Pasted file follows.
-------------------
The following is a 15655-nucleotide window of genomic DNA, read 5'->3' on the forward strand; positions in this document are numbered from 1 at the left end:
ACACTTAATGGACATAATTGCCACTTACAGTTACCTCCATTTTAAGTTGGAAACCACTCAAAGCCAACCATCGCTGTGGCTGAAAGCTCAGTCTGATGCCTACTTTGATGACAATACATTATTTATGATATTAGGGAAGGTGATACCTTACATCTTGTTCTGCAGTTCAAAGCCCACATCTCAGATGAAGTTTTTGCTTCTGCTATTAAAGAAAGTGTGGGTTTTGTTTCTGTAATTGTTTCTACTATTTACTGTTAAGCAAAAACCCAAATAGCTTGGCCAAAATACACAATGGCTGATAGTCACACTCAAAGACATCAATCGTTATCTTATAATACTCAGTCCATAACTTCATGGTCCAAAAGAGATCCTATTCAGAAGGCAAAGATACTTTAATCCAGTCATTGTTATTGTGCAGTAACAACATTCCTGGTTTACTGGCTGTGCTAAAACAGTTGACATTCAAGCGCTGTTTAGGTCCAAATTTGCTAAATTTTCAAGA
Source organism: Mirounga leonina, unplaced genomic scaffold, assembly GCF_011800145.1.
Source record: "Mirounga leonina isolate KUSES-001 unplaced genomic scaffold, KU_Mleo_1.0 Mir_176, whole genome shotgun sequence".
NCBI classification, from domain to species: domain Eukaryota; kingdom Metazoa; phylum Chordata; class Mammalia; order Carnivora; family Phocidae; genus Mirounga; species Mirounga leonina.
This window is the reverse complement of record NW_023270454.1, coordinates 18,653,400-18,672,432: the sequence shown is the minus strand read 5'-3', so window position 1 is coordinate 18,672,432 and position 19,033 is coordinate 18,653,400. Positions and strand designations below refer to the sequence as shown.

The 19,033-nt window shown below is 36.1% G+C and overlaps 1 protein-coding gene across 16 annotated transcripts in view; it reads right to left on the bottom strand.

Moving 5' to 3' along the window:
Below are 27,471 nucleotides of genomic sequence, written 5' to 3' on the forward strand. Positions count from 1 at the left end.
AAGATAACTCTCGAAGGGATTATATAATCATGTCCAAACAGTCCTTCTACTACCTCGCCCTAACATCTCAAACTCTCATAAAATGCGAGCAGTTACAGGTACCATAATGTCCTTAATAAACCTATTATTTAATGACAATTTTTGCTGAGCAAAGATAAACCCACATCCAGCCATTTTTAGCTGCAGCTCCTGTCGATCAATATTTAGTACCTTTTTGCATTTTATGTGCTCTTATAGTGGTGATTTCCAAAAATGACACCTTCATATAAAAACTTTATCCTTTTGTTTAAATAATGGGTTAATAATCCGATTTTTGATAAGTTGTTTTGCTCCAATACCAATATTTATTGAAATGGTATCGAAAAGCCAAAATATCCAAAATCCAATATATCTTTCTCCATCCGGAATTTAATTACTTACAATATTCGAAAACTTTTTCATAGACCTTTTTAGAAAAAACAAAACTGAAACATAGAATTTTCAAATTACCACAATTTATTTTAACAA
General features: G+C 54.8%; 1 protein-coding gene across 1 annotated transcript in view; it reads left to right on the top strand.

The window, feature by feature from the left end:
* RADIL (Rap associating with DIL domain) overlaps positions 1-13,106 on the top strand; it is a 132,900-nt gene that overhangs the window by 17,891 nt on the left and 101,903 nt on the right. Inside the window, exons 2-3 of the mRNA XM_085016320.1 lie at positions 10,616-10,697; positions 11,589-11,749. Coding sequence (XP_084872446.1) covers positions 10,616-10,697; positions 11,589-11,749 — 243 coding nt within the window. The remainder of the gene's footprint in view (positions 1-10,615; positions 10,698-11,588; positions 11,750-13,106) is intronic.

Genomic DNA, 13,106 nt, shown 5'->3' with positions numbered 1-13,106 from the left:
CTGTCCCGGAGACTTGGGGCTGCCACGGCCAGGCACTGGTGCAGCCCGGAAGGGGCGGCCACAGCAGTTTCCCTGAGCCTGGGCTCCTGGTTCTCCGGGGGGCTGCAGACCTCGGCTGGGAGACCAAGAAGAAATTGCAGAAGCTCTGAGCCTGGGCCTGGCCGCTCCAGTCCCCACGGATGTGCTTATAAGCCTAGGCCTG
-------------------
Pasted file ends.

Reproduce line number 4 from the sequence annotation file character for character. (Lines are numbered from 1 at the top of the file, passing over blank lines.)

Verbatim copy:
Source record: "Mirounga leonina isolate KUSES-001 unplaced genomic scaffold, KU_Mleo_1.0 Mir_176, whole genome shotgun sequence".